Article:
There is nothing wrong with changing your purpose, or adding a secondary one. As our kids grow, a parent’s purpose evolves. When they were little, my purpose was to keep them safe and ensure they grew up healthy and strong. Now that they are bigger, my goals are more about what kind of person they are and helping them reach their own goals. Also, ensuring they learn life skills including laundry and basic home repair as well as financial skills, cooking something more complex than Ramen, and having faith.
Motivation and Working with Others
Once you and your kids have a purpose, what next? It is quite simple really. Whether you reach your goal or not is on you, not your parents, your boss or teachers, your siblings, or anyone else. It is your responsibility. Your kids will probably need some help from you to reach their goals, but the ultimate responsibility remains on them and so should most of the workload. You have to take action to reach your goals, and your kids have to take action to reach theirs. Even one step is better than nothing.
But they didn’t, they could’ve, why didn’t they…your little one wails, blaming everyone else. Well, why didn’t YOUR KID? If it was something they can’t do (drive somewhere under age 16, for example), was there another way they could’ve done it? Is there another person who would’ve driven? Mass transit (a bus or train) that goes there? Letting them experience the consequences of failure (within reason) is important. So is having them figure out ways to (safely) do things for themselves.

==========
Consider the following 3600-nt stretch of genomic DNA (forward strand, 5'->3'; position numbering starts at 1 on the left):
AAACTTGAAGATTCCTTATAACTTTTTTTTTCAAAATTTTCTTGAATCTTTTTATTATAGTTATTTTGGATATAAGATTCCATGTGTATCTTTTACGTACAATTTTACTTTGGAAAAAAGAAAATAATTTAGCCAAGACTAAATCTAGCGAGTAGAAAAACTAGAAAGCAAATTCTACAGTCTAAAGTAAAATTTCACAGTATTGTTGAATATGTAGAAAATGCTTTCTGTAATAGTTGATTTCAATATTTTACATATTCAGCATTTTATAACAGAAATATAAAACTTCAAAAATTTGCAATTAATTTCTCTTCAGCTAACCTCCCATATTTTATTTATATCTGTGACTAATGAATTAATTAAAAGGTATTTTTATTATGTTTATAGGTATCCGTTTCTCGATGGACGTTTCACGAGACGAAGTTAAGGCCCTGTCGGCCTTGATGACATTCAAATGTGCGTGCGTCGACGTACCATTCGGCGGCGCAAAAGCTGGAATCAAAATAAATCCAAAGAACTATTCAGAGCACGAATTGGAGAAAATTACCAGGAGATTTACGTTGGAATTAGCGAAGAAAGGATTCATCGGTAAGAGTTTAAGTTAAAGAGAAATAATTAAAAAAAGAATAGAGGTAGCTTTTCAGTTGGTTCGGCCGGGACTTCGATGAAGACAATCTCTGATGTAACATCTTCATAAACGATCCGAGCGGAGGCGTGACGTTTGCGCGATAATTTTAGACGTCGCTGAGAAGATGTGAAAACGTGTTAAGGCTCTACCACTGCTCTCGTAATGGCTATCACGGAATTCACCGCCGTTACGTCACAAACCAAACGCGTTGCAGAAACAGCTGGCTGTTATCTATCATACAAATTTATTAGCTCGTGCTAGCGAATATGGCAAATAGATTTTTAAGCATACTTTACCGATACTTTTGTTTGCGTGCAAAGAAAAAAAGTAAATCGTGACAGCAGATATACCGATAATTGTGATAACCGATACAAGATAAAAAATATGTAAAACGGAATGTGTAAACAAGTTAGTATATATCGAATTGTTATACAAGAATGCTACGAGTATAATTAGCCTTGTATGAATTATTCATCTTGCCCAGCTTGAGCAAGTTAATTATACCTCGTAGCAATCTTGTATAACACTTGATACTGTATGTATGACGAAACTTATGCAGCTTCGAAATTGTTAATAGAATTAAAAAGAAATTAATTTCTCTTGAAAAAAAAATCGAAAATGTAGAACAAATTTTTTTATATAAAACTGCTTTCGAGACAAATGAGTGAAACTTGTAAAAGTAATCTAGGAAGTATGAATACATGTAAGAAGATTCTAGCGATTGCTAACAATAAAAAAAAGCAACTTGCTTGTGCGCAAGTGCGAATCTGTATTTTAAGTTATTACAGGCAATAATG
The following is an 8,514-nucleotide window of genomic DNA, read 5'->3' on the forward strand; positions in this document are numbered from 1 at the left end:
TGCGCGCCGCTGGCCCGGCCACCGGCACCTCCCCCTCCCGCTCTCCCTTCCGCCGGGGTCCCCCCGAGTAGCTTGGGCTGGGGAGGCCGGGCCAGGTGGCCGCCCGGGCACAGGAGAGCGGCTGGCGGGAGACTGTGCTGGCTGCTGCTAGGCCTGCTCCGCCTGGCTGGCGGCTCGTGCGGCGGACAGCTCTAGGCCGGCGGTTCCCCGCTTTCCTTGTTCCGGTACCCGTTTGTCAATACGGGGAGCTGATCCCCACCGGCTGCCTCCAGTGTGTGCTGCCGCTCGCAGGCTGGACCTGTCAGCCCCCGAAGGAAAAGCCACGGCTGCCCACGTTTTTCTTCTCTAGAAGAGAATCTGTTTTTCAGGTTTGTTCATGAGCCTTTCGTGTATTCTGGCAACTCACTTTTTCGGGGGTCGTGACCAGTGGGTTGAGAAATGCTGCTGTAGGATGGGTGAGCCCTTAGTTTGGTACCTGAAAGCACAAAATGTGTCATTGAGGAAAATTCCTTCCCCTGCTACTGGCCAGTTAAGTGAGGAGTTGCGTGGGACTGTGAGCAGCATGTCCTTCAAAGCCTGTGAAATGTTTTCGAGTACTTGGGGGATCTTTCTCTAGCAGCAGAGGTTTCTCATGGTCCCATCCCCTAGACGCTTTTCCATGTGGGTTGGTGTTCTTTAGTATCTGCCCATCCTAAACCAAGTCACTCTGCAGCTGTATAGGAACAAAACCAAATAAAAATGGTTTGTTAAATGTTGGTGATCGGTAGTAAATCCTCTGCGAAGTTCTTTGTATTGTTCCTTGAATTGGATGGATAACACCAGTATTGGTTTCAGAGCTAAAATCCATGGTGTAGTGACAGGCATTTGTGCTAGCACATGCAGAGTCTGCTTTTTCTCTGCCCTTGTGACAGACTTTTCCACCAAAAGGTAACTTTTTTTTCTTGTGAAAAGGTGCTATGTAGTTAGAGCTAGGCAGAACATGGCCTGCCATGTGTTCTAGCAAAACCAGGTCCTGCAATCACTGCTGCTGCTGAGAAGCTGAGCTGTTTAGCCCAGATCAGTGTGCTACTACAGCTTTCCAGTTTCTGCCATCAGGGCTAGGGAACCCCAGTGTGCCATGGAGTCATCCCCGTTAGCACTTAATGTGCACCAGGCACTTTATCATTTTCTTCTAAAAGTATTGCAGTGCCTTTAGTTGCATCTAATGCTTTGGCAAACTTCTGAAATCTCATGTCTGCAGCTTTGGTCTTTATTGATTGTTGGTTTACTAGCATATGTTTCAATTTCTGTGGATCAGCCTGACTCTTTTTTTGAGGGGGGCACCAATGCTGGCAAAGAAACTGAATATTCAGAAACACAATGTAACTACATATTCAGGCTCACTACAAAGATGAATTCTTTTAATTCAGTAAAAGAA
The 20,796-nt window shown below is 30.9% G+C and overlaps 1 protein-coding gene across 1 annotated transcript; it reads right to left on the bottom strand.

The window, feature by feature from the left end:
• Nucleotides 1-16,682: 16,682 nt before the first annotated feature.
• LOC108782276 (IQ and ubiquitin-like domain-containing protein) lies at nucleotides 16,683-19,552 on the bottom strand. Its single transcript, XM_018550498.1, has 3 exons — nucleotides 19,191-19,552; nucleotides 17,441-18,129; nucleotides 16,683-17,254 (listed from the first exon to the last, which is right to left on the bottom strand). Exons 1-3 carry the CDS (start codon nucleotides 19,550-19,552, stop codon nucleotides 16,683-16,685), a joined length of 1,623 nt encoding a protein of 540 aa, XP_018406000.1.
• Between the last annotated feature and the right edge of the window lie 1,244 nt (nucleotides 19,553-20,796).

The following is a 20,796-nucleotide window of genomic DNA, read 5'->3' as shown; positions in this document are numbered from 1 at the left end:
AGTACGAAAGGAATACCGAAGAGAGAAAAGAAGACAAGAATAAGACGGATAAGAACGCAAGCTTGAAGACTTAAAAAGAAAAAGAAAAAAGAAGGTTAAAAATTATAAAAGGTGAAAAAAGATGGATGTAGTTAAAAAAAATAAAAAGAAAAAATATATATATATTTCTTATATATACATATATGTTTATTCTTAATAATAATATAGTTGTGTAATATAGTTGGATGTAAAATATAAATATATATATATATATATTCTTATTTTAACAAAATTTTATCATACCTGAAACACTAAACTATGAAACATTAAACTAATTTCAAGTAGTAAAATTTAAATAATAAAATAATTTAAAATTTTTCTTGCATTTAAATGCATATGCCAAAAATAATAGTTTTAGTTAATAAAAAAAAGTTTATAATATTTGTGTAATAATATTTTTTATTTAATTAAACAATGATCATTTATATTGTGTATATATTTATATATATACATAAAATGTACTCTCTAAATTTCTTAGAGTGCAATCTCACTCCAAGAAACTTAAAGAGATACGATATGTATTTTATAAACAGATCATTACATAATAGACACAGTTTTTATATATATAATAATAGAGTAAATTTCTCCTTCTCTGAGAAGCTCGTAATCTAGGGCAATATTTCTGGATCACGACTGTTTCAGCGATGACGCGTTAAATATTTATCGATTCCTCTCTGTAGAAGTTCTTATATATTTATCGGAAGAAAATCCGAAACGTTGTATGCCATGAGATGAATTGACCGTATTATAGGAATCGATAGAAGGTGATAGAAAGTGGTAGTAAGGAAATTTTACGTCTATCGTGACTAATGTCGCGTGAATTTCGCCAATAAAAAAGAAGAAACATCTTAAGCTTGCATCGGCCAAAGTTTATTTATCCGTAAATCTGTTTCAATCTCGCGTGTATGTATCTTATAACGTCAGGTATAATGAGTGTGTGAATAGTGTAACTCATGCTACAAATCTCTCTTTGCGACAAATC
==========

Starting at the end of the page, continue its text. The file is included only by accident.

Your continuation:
But that doesn’t mean you have to do it all alone. Small goals can be accomplished without help. Putting away one basket of folded laundry? Yeah, I got that. Washing, drying, sorting, folding, and putting away six loads of laundry? Hey, wasn’t that a squirrel outside?!? Let’s go look…..
Yep, you saw what I did there–and so would anyone else working with me. I got distracted and stopped working. Having a partner, friend, or parent there makes it harder for literal or figurative squirrels to derail your progress. Of course, there is always the chance that the other person will, themselves, become a distraction, so be careful to stay on track.
I Don’t Get It